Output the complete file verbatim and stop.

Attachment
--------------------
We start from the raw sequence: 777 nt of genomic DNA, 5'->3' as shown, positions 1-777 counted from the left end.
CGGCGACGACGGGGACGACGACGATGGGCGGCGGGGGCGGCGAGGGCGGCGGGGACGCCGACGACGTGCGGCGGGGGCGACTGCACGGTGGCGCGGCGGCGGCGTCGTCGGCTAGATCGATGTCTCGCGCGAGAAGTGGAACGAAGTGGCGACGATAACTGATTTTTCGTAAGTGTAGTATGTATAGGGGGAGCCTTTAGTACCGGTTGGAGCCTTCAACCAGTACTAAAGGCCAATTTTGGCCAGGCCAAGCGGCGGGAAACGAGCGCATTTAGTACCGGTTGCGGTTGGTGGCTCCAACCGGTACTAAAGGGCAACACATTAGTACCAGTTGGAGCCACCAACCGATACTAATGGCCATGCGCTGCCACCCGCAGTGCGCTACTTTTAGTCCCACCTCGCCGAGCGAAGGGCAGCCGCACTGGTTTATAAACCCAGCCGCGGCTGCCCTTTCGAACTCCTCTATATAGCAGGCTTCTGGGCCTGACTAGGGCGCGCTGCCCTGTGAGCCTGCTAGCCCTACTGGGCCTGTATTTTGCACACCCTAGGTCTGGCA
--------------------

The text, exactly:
We start from the raw sequence: 777 nt of genomic DNA, 5'->3' as shown, positions 1-777 counted from the left end.
CGGCGACGACGGGGACGACGACGATGGGCGGCGGGGGCGGCGAGGGCGGCGGGGACGCCGACGACGTGCGGCGGGGGCGACTGCACGGTGGCGCGGCGGCGGCGTCGTCGGCTAGATCGATGTCTCGCGCGAGAAGTGGAACGAAGTGGCGACGATAACTGATTTTTCGTAAGTGTAGTATGTATAGGGGGAGCCTTTAGTACCGGTTGGAGCCTTCAACCAGTACTAAAGGCCAATTTTGGCCAGGCCAAGCGGCGGGAAACGAGCGCATTTAGTACCGGTTGCGGTTGGTGGCTCCAACCGGTACTAAAGGGCAACACATTAGTACCAGTTGGAGCCACCAACCGATACTAATGGCCATGCGCTGCCACCCGCAGTGCGCTACTTTTAGTCCCACCTCGCCGAGCGAAGGGCAGCCGCACTGGTTTATAAACCCAGCCGCGGCTGCCCTTTCGAACTCCTCTATATAGCAGGCTTCTGGGCCTGACTAGGGCGCGCTGCCCTGTGAGCCTGCTAGCCCTACTGGGCCTGTATTTTGCACACCCTAGGTCTGGCA